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New Independent Commission Confirms the Obvious: The US Military Doesn't Care About Sexual Assault

The study found that there is virtually zero training aimed at preventing the military's more than 20,000 reported assaults.

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Image: MARIE D. DE JESUS (Getty Images)

Military leaders have been insisting for years that the military has a zero-tolerance policy for sexual harassment, but an independent commission has discovered the fairly obvious: There is actually “quite a lot of tolerance,” according to one of the officials conducting the study.

In response to the 2020 murder of Vanessa Guillen by a fellow soldier, the Biden administration appointed a special commission to finally look into findings that 20,500 service members had experienced some form of sexually assaulted, not counting those who didn’t report their assaults.

These horrific indicators would suggest that there is absolutely a massive sexual misconduct epidemic within the U.S. military, stemming from the assaults themselves as well as from the chain of command that enables these crimes and works to minimize them. But while the military has publicly claimed to be urgently addressing the problem, it seems very little has been done by way of reform.

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Per NPR:

The commission found there is a “near total lack of a prevention workforce” within the military to carry out programs to prevent harassment and assault, and to equip leaders and commanders to understand the climate for the people who serve under them. The report makes recommendations to focus on selecting, developing and evaluating commanders so that they “interrupt these behaviors” and speak out against harassment.

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In addition to implementing workplace prevention training, the commission also recommends the exact thing survivors and victims advocates have been demanding for years: to stop allowing the military to decide on its own what happens to the people accused of assault and harassment.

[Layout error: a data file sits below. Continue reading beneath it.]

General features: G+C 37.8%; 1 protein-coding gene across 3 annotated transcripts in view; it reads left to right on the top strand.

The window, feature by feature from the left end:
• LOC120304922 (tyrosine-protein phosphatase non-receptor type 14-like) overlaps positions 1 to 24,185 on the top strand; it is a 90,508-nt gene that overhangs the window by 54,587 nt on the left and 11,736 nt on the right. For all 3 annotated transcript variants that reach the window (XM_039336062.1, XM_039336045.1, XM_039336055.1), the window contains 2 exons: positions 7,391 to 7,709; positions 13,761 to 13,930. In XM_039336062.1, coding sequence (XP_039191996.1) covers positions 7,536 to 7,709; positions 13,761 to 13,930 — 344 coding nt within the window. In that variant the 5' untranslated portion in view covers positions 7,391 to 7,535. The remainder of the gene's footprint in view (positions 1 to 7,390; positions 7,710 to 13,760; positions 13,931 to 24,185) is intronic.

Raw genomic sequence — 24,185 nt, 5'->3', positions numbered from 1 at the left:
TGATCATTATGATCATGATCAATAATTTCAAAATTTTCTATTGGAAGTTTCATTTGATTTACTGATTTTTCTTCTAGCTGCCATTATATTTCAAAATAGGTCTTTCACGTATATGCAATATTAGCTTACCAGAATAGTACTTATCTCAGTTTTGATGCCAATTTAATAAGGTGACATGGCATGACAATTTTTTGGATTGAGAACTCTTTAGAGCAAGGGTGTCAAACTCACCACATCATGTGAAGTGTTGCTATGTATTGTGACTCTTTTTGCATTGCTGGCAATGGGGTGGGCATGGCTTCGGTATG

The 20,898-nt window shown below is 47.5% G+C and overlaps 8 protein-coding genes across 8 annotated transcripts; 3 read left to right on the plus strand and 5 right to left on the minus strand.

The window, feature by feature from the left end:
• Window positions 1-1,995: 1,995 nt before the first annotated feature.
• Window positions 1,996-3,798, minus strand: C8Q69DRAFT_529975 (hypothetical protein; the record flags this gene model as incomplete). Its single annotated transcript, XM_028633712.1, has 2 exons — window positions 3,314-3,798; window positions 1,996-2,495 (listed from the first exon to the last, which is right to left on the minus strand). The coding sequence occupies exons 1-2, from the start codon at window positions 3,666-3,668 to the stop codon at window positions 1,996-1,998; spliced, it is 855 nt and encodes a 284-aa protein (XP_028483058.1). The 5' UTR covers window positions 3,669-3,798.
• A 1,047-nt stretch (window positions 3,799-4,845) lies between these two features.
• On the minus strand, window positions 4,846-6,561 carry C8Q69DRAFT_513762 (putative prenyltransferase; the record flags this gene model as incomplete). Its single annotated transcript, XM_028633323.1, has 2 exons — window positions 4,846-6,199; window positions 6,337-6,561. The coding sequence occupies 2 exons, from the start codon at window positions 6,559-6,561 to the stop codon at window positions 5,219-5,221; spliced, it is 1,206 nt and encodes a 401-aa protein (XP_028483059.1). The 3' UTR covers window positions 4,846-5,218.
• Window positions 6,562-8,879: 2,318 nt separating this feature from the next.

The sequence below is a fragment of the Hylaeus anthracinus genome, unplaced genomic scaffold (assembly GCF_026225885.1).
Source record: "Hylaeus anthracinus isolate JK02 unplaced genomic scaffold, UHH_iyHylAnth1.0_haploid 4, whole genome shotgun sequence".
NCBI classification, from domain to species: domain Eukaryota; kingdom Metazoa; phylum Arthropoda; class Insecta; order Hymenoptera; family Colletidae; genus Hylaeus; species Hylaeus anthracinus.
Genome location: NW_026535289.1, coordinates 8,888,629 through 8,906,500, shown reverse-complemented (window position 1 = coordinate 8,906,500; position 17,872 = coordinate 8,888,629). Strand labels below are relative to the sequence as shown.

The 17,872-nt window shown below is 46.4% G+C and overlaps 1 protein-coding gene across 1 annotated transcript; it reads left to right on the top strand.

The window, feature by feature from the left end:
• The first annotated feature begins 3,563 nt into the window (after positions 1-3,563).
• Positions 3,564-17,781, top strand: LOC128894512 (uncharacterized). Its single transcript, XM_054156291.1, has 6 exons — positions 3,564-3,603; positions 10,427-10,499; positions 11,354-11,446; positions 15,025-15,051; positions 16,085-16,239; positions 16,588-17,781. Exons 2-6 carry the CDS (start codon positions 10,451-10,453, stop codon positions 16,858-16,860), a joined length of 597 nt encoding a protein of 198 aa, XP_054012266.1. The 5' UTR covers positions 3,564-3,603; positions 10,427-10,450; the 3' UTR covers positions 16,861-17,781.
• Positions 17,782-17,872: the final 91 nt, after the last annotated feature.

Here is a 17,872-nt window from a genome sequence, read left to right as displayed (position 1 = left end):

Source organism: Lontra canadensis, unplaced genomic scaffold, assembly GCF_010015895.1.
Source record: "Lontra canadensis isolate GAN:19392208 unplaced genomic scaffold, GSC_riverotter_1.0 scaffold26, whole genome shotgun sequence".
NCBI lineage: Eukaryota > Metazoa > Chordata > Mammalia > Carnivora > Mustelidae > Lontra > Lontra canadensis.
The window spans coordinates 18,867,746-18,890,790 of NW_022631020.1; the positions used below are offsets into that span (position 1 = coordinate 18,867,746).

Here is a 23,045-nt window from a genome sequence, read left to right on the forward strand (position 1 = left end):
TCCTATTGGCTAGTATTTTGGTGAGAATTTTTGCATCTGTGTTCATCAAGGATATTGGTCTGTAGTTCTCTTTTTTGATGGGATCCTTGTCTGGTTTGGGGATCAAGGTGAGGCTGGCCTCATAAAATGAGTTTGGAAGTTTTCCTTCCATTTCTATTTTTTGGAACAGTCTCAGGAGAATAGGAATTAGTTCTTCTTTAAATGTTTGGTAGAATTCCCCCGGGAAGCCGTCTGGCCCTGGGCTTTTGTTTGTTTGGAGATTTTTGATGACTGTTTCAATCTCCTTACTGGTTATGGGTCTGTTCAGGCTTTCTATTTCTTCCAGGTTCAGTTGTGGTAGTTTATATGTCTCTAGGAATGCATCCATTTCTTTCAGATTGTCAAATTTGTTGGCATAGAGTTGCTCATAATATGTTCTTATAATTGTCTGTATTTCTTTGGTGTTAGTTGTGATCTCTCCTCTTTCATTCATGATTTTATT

Reforming this process would mean allowing independent judge advocates to make decisions about prosecuting these crimes rather than military commanders. But making these changes requires Congress to amend the Uniform Code of Military Justice, the law that governs the entire US military, which the Pentagon has long resisted. President Biden, however, has made these reforms a priority, and is now calling for the military to swiftly implement the measures suggested by the commission:

“‘For as long as we have abhorred this scourge, the statistics and the stories have grown worse. We need concrete actions that fundamentally change the way we handle military sexual assault and that make it clear that these crimes will not be minimized or dismissed,” Biden said in a statement, saying his administration would work with Congress to implement the recommendations.”

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Reports of sexual assault in the military have increased in 2020, according to the most recent statistics, while the military is prosecuting those assaults at just half the rate they were in 2013. It is estimated that one out of every 16 women serving in the U.S. military has been “groped, raped or otherwise sexually assaulted” by someone to whom she’s enlisted to serve alongside.